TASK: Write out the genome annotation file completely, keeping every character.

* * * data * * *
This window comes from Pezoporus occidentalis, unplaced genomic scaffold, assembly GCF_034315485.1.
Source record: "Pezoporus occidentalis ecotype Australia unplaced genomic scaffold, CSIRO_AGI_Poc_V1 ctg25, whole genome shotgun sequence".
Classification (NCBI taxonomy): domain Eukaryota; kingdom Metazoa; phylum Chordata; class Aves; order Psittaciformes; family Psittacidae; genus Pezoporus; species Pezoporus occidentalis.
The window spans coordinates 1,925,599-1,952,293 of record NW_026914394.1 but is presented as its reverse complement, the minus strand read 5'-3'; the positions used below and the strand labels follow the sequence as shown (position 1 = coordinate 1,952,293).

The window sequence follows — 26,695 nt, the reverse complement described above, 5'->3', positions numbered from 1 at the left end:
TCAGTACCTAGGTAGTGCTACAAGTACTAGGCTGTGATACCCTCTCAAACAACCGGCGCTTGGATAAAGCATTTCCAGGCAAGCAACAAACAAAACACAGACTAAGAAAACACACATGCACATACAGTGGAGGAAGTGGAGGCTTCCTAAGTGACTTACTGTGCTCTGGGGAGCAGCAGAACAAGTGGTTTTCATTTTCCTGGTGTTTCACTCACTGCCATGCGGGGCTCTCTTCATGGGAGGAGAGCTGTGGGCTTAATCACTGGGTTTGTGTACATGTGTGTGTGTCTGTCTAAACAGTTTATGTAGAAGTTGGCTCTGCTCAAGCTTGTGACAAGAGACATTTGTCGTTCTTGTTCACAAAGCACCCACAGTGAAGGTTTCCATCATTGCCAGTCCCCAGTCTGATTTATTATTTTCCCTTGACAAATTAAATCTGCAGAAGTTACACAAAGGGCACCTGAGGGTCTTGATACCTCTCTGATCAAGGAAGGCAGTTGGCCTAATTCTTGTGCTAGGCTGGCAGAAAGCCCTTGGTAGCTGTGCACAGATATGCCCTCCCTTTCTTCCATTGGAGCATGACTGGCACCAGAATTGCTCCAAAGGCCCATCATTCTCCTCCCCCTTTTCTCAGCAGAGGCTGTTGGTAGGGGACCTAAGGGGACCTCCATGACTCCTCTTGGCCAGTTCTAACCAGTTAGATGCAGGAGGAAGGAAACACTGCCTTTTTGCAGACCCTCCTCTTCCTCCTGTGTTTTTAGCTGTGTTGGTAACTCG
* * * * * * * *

This window comes from Pezoporus occidentalis, unplaced genomic scaffold, assembly GCF_034315485.1.
Source record: "Pezoporus occidentalis ecotype Australia unplaced genomic scaffold, CSIRO_AGI_Poc_V1 ctg25, whole genome shotgun sequence".
Classification (NCBI taxonomy): domain Eukaryota; kingdom Metazoa; phylum Chordata; class Aves; order Psittaciformes; family Psittacidae; genus Pezoporus; species Pezoporus occidentalis.
The window spans coordinates 1,925,599-1,952,293 of record NW_026914394.1 but is presented as its reverse complement, the minus strand read 5'-3'; the positions used below and the strand labels follow the sequence as shown (position 1 = coordinate 1,952,293).

The window sequence follows — 26,695 nt, the reverse complement described above, 5'->3', positions numbered from 1 at the left end:
TCAGTACCTAGGTAGTGCTACAAGTACTAGGCTGTGATACCCTCTCAAACAACCGGCGCTTGGATAAAGCATTTCCAGGCAAGCAACAAACAAAACACAGACTAAGAAAACACACATGCACATACAGTGGAGGAAGTGGAGGCTTCCTAAGTGACTTACTGTGCTCTGGGGAGCAGCAGAACAAGTGGTTTTCATTTTCCTGGTGTTTCACTCACTGCCATGCGGGGCTCTCTTCATGGGAGGAGAGCTGTGGGCTTAATCACTGGGTTTGTGTACATGTGTGTGTGTCTGTCTAAACAGTTTATGTAGAAGTTGGCTCTGCTCAAGCTTGTGACAAGAGACATTTGTCGTTCTTGTTCACAAAGCACCCACAGTGAAGGTTTCCATCATTGCCAGTCCCCAGTCTGATTTATTATTTTCCCTTGACAAATTAAATCTGCAGAAGTTACACAAAGGGCACCTGAGGGTCTTGATACCTCTCTGATCAAGGAAGGCAGTTGGCCTAATTCTTGTGCTAGGCTGGCAGAAAGCCCTTGGTAGCTGTGCACAGATATGCCCTCCCTTTCTTCCATTGGAGCATGACTGGCACCAGAATTGCTCCAAAGGCCCATCATTCTCCTCCCCCTTTTCTCAGCAGAGGCTGTTGGTAGGGGACCTAAGGGGACCTCCATGACTCCTCTTGGCCAGTTCTAACCAGTTAGATGCAGGAGGAAGGAAACACTGCCTTTTTGCAGACCCTCCTCTTCCTCCTGTGTTTTTAGCTGTGTTGGTAACTCG